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Freshman-Curated Exhibition Explores Relationship Between Slavery and Christianity

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Yoke of Bondage Exhibit
Curated by Professor Catherine Brekus's Freshman Seminar 43D: Christianity and Slavery in America, the Yoke of Bondage exhibit opened at the Andover-Harvard Theological Library December 5th.

Students in a freshman seminar taught by Divinity School Professor Catherine A. Brekus ’85 curated an exhibit at the Andover-Harvard Theological Library exploring the intersection of slavery and Christianity.

The exhibit, “The Yoke of Bondage: Christianity and African Slavery in the United States,” stemmed from Brekus’s course Freshman Seminar: "Christianity and Slavery in America, 1619-1865: A Student-Curated Library Exhibit," which was taught during the fall semester. The exhibit will be on display until March 15.

This was the first time the class has worked on curating an exhibit though it was Brekus’s third time teaching the seminar. In past years, she took students to Schlesinger Library to look at archival documents.

Berkus wrote in an email Tuesday that her students appreciated working directly with primary sources.

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“They reported that working with rare materials had made the history of slavery feel more immediate and embodied,” she wrote.

The exhibit, displayed on the second floor of the library, showcases abolitionist propaganda, Unitarian sermons, and testimonies of black Christians.

“I’m black and I’m Christian, and for any black Christian you have to understand the foundation of your religion,” M. Seven Richmond ’22, who took the seminar, said. “An oppressor took your ancestors out of their homeland with chains and a Bible.”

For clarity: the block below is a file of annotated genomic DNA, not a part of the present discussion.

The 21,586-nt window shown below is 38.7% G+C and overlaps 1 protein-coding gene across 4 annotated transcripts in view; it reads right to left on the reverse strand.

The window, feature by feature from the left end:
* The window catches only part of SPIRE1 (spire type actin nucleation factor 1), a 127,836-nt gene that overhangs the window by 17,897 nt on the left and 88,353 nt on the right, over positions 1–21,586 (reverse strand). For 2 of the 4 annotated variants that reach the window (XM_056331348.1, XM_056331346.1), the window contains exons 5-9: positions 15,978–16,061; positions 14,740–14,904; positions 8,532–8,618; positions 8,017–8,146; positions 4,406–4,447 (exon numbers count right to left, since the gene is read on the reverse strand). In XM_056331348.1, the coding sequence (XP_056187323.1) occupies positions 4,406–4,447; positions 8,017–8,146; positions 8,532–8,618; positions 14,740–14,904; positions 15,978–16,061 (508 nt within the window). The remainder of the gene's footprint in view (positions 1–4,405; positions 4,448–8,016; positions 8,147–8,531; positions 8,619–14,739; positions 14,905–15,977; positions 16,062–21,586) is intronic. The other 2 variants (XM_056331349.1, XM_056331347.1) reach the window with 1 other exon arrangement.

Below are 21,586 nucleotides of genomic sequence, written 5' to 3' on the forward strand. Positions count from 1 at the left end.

Richmond said he was inspired by the writings of escaped slaves such as Frederick Douglass. Testimonies written by black Christians sit at the center of the exhibit, serving as a focal point for the collection.

“I love to see how black people were able to redefine the religion for themselves,” Richmond said.

Brekus coordinated with Nell K. Carlson and Jessica Suarez, two curators of the Theological Library’s historical and special collections, to spend every class session in the library’s archives.

“We coordinated some of the technical parts of the exhibit, which included helping create facsimiles and bringing in a conservator to demonstrate how to handle archival documents," Carson said.

After reading 25 documents selected by Brekus, students worked both individually and in groups to research and curate items for the exhibit. Much of the exhibit is devoted to abolitionist propaganda, though a few pieces show pro-slavery interpretations of the Bible.

“Most students were drawn to antislavery texts,” Brekus wrote. “We especially wanted to highlight the testimonies left by black Christians.”

Richmond, who researched pro-slavery religious arguments as part of the seminar, said he was astonished by how slaveholders used biblical scripture.

In its captions, the exhibit emphasizes that the images abolitionists used to depict the horrors of slavery were often dehumanizing.

Djibril Rushingabigwi ’22 chose to present images from “The Anti-Slavery Record,” a collection of stories disseminated by abolitionists.

“Another picture is of a black man on the ground and a white man hovering over him with a gun,” Rushingabigwi said, referring to a still image from the collection. “It’s something that can be linked today to stories such as police brutality that could potentially be traced back to slavery.”

“There is an intermediary between the Bible and how it is interpreted, and that is the human mind,” Rushingabigwi said.

Correction: Feb. 1, 2019

A previous version of this article misspelled Nell K. Carlson's name.

— Staff writer Matteo N. Wong can be reached at matteo.wong@thecrimson.com.

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